Los Angeles is a team that varies its offensive tempo.
That's been plainly apparent about the league's No. 2 scoring club throughout the season, and was one of the reasons why head coach Sean McVay's headset communication with quarterback Jared Goff became a talking point earlier in the week.
But as McVay said on Wednesday, it's not like the Rams are simply calling audibles at every turn. Sometimes the offense runs a traditional huddle, sometimes the unit hurries to the line after a quick huddle, and other times L.A. won't huddle at all.
McVay said he feels the Rams have mixed up tempos more than he expected coming into the year.
"I think that's a credit to our players because the more that you can do in terms of changing up the tempo throughout the course of the game, we feel like is an advantage to our offense," McVay said this week. "And we've got a lot of smart players that have kind of absorbed the material where we can really run almost our entire offensive playbook at the line of scrimmage or coming out of the huddle."
"It varies every game," quarterback Jared Goff said of the approach. "Sometimes we do a lot of it, sometimes we slow it down. It depends on situations in the game. It depends on what we're trying to do."
Still, especially since the bye, Los Angeles has run a significant amount of no-huddle offense — particularly to start the game. And the Rams have been successful with it, scoring touchdowns on their first drives against the Vikings and Saints in the last two weeks.
"Coach does a great job with planning out those plays for that first series and, as you see, we kind of go up-tempo and we get on the ball. We kind of throw a lot at you fast and it's just executing at that point," right guard Jamon Brown said. "Once we get in that fast tempo it's hard to keep up and make adjustments defensively. So we just kind of use that to our advantage and it works."
"It's been working so far. We've been pretty good on the first couple drives of the game," running back Todd Gurley said. "It kind of wears teams down and they know what to expect — they've seen it on tape week after week and I feel like we've just been doing a great job of just going in there and executing and being able to run our plays."
Though McVay has always been a proponent of varying tempos, players and coaches admitted the offense is running more no-huddle than they anticipated coming into the season.
"It's kind of picked up some steam because we feel like it's been pretty successful with it," offensive coordinator Matt LaFleur said.
"Most definitely — a lot more than expected," Gurley said. "I feel like I'm back at Georgia right now. It feels like college ball, but it's cool. Being at Georgia and being able to do signals and no huddle kind of helped me out and that's just how the game is these days."
"Yeah, a lot more. And I think it's so that we can continue to play more of the attacking role against defenses, rather than the more passive," left guard Rodger Saffold said. "A lot of times when you huddle up, they can think of more, different blitzes than being kind of pretty much vanilla in the secondary, as well as in the blitz packages. So it helps us out in protection. And I think we get better looks, as far as run stoppers. They may have an extra guy in the box, but you rarely don't get what you want, front-wise, when you go no huddle."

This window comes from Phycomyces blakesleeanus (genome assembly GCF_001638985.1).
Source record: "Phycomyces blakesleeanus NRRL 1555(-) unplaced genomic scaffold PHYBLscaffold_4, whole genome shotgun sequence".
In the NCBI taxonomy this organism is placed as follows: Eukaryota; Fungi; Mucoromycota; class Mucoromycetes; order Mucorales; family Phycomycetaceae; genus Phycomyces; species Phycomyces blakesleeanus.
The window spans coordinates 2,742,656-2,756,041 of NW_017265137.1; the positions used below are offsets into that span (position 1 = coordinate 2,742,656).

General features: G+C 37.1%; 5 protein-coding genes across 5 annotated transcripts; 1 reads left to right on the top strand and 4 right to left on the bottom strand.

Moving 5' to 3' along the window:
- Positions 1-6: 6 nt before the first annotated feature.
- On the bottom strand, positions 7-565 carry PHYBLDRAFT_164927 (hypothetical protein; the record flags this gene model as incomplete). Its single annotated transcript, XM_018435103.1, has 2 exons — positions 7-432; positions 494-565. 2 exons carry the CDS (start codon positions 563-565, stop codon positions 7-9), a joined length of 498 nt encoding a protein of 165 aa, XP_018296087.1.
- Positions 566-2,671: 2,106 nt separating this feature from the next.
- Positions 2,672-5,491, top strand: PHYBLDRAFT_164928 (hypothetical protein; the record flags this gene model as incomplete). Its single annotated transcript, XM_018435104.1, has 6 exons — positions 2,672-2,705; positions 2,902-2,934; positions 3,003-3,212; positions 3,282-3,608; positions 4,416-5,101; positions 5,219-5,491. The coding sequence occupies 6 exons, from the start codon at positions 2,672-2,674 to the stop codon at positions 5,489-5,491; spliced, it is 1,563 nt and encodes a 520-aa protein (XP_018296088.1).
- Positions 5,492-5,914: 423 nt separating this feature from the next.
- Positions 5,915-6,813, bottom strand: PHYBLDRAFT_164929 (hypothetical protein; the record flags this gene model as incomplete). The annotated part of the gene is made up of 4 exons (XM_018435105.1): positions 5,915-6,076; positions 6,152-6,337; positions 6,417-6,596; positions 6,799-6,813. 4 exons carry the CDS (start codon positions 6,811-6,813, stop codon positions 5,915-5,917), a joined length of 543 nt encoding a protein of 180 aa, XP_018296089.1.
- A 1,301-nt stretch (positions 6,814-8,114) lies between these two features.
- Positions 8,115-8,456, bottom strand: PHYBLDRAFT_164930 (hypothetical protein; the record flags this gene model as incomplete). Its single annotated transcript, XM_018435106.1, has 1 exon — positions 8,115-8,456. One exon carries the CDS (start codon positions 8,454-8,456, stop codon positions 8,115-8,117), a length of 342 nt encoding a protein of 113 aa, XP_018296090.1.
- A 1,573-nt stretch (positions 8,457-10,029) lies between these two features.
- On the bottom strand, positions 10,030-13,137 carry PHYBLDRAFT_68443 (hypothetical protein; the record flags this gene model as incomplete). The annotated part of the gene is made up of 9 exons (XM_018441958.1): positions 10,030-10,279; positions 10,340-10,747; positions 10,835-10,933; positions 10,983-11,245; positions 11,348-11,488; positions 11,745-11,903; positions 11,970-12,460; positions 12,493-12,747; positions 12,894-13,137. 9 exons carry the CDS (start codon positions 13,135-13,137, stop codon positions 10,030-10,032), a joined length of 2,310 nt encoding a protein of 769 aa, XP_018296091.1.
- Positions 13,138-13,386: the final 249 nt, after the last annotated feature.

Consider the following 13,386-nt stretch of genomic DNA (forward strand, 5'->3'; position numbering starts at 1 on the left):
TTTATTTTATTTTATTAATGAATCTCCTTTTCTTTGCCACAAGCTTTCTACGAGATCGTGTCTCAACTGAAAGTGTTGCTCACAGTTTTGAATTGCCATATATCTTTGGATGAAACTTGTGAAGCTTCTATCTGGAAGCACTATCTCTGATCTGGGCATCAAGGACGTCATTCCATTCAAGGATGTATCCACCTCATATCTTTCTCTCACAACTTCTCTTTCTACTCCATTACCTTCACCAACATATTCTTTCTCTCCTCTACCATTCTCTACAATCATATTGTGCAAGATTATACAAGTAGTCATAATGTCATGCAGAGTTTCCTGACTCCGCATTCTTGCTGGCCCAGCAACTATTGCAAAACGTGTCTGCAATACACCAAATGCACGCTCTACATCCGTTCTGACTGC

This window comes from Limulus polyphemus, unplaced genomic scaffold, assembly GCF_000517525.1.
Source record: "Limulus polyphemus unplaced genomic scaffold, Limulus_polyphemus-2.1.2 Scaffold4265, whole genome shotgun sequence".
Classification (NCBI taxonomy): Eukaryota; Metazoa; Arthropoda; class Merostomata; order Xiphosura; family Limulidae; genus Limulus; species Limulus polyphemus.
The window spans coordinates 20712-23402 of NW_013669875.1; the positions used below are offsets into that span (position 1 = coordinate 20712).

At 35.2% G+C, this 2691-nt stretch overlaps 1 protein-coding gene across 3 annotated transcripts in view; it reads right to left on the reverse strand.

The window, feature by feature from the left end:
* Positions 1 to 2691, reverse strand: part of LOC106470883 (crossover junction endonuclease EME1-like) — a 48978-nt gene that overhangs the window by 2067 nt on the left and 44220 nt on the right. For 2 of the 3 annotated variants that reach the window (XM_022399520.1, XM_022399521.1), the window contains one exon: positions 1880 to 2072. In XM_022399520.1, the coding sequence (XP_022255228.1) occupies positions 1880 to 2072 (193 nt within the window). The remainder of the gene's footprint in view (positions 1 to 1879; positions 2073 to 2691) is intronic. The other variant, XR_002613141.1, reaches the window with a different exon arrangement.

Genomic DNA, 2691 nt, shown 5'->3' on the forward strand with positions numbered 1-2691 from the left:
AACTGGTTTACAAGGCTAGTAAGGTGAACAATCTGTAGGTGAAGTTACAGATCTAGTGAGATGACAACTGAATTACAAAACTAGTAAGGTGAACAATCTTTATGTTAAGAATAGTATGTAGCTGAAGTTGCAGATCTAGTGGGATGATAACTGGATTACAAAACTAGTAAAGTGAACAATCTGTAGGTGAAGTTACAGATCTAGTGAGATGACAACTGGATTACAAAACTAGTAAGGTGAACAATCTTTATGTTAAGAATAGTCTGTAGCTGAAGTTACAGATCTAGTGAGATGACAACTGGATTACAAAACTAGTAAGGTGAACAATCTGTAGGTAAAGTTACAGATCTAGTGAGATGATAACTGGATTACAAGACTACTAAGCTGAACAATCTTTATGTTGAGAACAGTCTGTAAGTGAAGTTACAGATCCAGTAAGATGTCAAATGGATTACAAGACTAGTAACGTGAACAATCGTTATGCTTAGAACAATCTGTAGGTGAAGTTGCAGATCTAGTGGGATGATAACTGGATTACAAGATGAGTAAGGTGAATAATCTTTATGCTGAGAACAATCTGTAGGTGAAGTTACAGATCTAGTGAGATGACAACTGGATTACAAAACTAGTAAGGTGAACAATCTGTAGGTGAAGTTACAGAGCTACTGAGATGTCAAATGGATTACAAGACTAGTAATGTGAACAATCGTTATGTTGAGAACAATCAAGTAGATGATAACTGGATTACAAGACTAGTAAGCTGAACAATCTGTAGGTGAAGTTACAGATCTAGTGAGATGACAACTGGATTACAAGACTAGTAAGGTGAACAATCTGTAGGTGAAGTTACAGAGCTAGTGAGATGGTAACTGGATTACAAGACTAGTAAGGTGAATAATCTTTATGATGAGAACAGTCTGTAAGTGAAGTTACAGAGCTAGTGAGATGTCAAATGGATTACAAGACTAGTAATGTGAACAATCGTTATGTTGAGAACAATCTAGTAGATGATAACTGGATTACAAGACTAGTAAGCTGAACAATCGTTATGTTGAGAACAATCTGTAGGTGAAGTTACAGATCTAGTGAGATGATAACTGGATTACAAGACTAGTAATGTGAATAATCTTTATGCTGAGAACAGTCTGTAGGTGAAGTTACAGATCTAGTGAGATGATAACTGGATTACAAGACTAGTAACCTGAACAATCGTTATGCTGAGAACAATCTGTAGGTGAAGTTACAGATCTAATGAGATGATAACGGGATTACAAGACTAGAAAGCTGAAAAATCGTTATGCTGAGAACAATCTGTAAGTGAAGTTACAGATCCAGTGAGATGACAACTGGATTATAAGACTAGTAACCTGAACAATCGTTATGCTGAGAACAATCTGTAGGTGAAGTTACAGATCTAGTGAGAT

As McVay mentioned, it takes a lot from the players' above-the-neck approach in order to successfully run as much no-huddle as the Rams have lately. That stems from the players' strong knowledge of the system, which many said was easy to pick up as they were learning it back in the offseason program and training camp. But even now, Saffold said, the Rams are implementing new wrinkles to the offense each week.
"We're constantly adding new verbiage, constantly adding numbers," Saffold said. "So, really, you don't know exactly what you've got coming at you all the time. And I think that's great for us — the fact that we have that ability to adapt every week is putting us in great positions to make big plays down the field, and help us out with the minute game. Because two-minute is basically no-huddle offense like we already run. So I think that we get in a good rhythm, most of the time that we go two-minute, we end up with points."
If there is a downside to utilizing so much no-huddle, it's that it can tire out the offense, too.
"I just think we get used to it," Brown said. "It can be tough at times but because we do it everyday at practice, it makes the games easier and we know how to handle those things and what to do, which one is which — we have different forms of on the ball, like a fast moving offense. I think for us, we're pretty adjusted to it."
"It's definitely tiresome sometimes, especially those first couple drives," Gurley said. "But after that it's pretty good."
That's because the offense is often getting off the field with points. And according to Saffold, that might have a bit to do with why L.A. hasn't had as many choreographed celebrations this year.
"I think we sacrifice the celebrations because usually by the time we score a touchdown, we can't breathe," Saffold said with a laugh. "A lot of times you'll just see us chilling at the 15, ready to kick the extra point."